Towards a Data Assimilation Framework for Evapotranspiration Over Urban Regions

Project Summary

The hydrological network of the greater Los Angeles County is comprised of many different interactions between the natural and built environment and internal and external changes to the water system. Understanding how water moves through and is stored in this system is the first step towards transitioning to local water usage. This project aims to characterize the evapotranspiration occurring over urban parcels via the integration of a land surface model, a high-resolution land-cover dataset and Bayesian methodologies. The overall goal of the project is to quantify the evapotranspiration over each parcel and its corresponding uncertainty and deliver those estimates to decision makers by means of a web-based user interface. By considering a physically based land-surface model, the evapotranspiration estimates may be updated by assimilating remotely sensed imagery or estimates of outdoor water use from water agencies where available. Finally, through the implementation of land use and climate change scenarios, reserachers expect the model to offer a parcel-level estimate of evapotranspiration (and hence, outdoor water use) under different future conditions. This research effort builds on the team's Los Angeles County water balance study that assessed precipitation, evapotranspiration, imported water, groundwater flows, wastewater flows, stormwater, and consumption demands.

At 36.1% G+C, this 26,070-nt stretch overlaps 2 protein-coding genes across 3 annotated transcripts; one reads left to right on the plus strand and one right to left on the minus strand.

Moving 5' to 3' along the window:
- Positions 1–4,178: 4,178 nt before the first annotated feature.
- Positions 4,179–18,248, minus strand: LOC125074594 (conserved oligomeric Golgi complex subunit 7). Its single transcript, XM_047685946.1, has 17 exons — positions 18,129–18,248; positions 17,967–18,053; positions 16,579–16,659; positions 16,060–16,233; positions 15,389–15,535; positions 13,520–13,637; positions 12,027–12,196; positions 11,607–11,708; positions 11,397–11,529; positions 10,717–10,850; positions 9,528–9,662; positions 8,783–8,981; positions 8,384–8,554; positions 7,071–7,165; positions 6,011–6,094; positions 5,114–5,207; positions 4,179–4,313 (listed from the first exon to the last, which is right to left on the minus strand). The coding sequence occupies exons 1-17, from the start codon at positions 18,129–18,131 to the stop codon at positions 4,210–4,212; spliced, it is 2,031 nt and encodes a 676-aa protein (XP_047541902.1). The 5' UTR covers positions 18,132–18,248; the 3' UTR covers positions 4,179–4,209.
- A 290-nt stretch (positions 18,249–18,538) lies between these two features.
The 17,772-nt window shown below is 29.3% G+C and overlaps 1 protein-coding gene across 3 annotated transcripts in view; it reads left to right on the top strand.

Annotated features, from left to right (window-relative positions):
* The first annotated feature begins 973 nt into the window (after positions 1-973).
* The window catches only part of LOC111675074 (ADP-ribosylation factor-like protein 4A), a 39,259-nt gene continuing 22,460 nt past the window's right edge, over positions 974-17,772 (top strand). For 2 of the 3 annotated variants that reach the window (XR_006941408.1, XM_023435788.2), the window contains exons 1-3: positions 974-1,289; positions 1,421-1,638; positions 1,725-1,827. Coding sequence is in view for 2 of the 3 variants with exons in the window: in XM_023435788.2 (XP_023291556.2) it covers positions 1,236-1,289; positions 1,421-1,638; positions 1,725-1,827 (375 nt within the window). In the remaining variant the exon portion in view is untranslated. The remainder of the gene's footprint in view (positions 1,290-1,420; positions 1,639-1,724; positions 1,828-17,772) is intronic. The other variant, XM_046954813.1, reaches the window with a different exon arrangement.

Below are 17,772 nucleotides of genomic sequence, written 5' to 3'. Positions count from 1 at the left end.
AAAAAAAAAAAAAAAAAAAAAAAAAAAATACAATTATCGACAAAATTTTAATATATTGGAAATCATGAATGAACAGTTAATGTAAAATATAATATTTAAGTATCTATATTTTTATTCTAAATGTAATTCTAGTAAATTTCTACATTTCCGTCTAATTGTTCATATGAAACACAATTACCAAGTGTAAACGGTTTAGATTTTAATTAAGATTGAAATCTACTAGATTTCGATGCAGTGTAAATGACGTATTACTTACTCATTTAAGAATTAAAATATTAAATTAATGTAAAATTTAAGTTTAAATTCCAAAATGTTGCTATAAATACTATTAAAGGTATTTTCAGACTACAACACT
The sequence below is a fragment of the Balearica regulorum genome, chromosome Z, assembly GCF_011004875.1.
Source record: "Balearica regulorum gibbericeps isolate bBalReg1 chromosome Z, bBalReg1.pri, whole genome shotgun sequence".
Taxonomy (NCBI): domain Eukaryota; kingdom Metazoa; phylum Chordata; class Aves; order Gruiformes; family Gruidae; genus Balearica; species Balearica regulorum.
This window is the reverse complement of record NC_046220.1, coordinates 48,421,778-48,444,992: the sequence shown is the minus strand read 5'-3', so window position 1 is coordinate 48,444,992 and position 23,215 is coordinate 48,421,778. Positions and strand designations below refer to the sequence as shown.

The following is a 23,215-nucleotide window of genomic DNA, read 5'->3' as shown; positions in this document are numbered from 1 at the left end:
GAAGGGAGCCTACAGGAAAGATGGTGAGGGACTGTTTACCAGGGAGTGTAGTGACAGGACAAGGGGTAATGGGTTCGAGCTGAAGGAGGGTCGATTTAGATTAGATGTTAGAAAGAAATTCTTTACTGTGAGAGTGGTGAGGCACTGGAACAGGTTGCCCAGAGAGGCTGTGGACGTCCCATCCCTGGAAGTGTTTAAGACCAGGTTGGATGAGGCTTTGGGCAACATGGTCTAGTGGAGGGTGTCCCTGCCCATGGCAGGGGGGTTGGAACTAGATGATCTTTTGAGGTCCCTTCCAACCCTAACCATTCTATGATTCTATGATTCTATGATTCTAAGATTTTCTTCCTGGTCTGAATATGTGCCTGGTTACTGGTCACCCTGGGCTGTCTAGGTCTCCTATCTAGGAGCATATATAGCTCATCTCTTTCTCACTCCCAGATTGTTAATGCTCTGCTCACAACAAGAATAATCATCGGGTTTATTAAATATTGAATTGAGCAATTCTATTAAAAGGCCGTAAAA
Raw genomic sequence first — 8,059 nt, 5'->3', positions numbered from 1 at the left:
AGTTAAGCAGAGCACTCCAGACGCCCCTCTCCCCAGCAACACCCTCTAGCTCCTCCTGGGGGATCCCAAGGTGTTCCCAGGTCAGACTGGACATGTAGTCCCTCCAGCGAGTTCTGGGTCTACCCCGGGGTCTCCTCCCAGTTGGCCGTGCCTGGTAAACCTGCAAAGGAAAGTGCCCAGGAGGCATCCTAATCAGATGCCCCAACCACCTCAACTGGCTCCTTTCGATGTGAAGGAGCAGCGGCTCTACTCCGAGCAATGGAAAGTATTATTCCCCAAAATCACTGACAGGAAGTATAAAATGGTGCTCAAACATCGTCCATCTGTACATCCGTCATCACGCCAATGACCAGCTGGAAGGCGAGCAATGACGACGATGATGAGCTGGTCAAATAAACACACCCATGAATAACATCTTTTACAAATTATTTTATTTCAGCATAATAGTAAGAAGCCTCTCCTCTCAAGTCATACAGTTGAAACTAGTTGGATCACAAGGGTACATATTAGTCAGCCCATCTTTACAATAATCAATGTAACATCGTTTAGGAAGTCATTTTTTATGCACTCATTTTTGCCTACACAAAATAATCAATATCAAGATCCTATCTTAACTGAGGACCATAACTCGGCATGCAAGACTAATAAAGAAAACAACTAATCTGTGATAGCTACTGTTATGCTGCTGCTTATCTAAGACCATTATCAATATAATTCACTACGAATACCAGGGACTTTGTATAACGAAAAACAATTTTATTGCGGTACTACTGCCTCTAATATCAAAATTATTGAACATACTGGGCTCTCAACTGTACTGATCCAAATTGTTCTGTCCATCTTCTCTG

Research Team

Steve Margulis
Civil & Environmental Engineering, Samueli School of Engineering 

Gonzalo Cortés
Civil & Environmental Engineering, Samueli School of Engineering

Progress and Results

This project aims to combine the high-performance computing and modeling in a way that allows an accurate quantification of evapotranspiration over each parcel of the L.A. region. It has the potential to allow home owners to know in detail an estimate of  their own outdoor water use. Furthermore, the framework that we are building is physically based and thus will allow the assimilation of existing and new remote sensing data over the region that could enhance the evapotranspiration estimates.

The project team has generated a comprehensive historical analysis of the primary hydrological fluxes within Los Angeles county, including rainfall, runoff, groundwater recharge, evapotranspiration, imported water and groundwater extractions. This analysis was useful to identify the primary sources of uncertainty in flux estimates, highlighting in particular the need for a more detailed analysis on historical evapotranspiration estimates. This first part of the research has led to the ongoing implementation of land surface model in the Los Angeles county region which is being used to simulate and enhance parcel-level evapotranspiration estimates.

 

Other Information of Interest

Project graphic showing the cycle of evapotranspiration

Category

Award Year

2016